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Food Futures: from business as usual to business unusual


There is no more profound and worthwhile a challenge than attempting to answer the question: how will we feed another one billion people sustainably and healthily by 2025?

And that’s what we’ve been trying to do at WRAP, as over the last ten months we’ve been working closely with the team at 3keel and a Thought Leadership Group drawn from the great and the good in food, health, climate, innovation, technology and a plethora of other food-related topics.

3 trends, 15 topics

We have learnt a lot as we synthesised and visualised thousands of pages of research, innovation and discussions with a wide range of food system experts to produce a new Food Futures report (PDF). We started by exploring 152 topics and trends and ended-up focusing on three major trends and 15 ‘priority’ topics that seem the most likely to change the way we will produce, sell, and consume food in the next ten years, uncovering a complex web of relationships and connections in the process.

This web, when combined with the three major trends we investigated: increasing challenges to food system resilience; an explosion in data-enabled technologies and the alignment of health and sustainability agendas, paints a mixed picture of the future of our food system – but one that is also full of hope if we make the right choices today.

For example, a recent report (PDF) from the UK Foreign and Commonwealth Office and the Science & Innovation Network predicts a tripling of the risk of a major production shock by 2040. But to mitigate this we can embrace a raft of new and increasingly affordable data-enabled technologies; and create new landscape-scale partnerships. This will help us to adapt to climate change  and optimise our use of resources and land (to feed a UK population of 70 million people by 2030 we would need another 7Mha (million hectares) of land, if we can’t improve yields and reduce food waste). Controlled Traffic Farming and Variable Rate Application technologies alone can reduce agricultural input, energy and machinery costs by as much as 75% by applying water, fertiliser and other valuable agricultural resources only where they are needed.

Food production at a landscape level

Figure 1: Food production from a landscape system: realising landscape-scale opportunities to improve the resilience of the food system. Info-graphic from Food Futures: from business as usual to business unusual (WRAP – November 2015, page 18)

Change is coming

Food Futures shows that significant change is on the horizon for all those involved in producing, distributing, selling or serving our food. With a growth in data-enabled technologies there are likely to be fewer jobs in the food industry by 2025. Those roles that remain will require new and more sophisticated skill sets. Upskilling the workforce will be critical: from new on-farm precision agriculture technologies; to new automated food factories capable of customising food products to meet different nutritional needs. And more balanced, strategic and longer-term supply chain relationships, combined with real-time data flows can make our food system more connected, resilient and intelligent.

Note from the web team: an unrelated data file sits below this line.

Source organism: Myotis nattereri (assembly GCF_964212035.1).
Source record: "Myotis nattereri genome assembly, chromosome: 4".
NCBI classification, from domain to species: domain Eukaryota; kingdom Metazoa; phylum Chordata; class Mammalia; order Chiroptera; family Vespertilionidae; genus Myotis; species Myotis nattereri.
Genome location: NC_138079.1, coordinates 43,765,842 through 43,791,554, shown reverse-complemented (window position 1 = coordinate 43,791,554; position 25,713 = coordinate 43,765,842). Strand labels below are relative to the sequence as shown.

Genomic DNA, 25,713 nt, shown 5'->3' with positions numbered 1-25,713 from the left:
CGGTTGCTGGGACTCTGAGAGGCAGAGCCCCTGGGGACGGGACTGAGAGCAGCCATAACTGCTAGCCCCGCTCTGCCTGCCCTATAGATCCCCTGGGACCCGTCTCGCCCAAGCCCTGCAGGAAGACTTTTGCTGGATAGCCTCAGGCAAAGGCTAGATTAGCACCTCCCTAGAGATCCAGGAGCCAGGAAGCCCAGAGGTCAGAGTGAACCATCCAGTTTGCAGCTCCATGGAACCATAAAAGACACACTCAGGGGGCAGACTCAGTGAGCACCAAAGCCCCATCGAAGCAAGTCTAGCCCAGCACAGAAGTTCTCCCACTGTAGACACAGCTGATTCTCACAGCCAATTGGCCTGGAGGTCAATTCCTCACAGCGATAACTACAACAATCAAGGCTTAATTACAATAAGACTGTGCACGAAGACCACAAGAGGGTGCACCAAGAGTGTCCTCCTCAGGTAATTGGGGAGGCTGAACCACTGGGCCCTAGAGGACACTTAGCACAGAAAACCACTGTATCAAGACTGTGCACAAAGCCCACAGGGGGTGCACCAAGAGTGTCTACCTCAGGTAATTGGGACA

And this new technology will extend into our homes. Consumers will find themselves entering an era of ultra-transparency, as they experience first-hand a 40x increase in the amount of food-related data available between 2010 and 2020. They will look to intuitive mobile apps and smart kitchens to help them make sense of ‘Big Data’ and better manage the food that they buy. New retail sales channels will emerge and even home delivery could become more immediate and convenient, as disruptive market entrants, like Amazon Fresh, trial and mainstream drone-based delivery.

Not all solutions or opportunities will be technology-based. The potential to create more concrete links between food system sustainability and public health and nutrition are of increasing interest to policymakers, businesses and civil society. If obesity rates and diet-related ill-health rise as predicted, with the resultant costs to society and the health system, a wider coalition of interests will need to come together to ensure a joined-up policy and business response.

Win win solutions

There are some obvious synergies and win-win situations in the debate around healthy and sustainable diets. Many of these deserve further exploration, including more plant-based foods; diversified and more sustainable sources of protein; and a better range of portion sizes reflecting different dietary needs, reducing food waste and overconsumption. The future food system will need to play an active role in helping consumers make healthier and more sustainable food choices.

sustainable diets

Figure 2: Aligning the health and nutrition and food sustainability agendas can lead to new innovation in food products and mobile technologies; and help people to live happier, healthier lives. Content taken from Food Futures: from business as usual to business unusual (WRAP – November 2015, page 40)

If the past decade has been one of discovering the nature and scale of the issues we face and beginning to respond to them, then the success of the next 10 years will be judged on the choices we make in finding solutions that transform the food chain and our relationship with food.

We have to ensure that we have a food chain that is ‘FIT’ for the future (flexible, intelligent, transparent) – one that is ready to respond to future challenges and trends; and is able to reconcile the needs of consumers, whilst protecting and enhancing our natural environment. The choices we can all make about our own food futures start today.

View the full Food Futures report (PDF)

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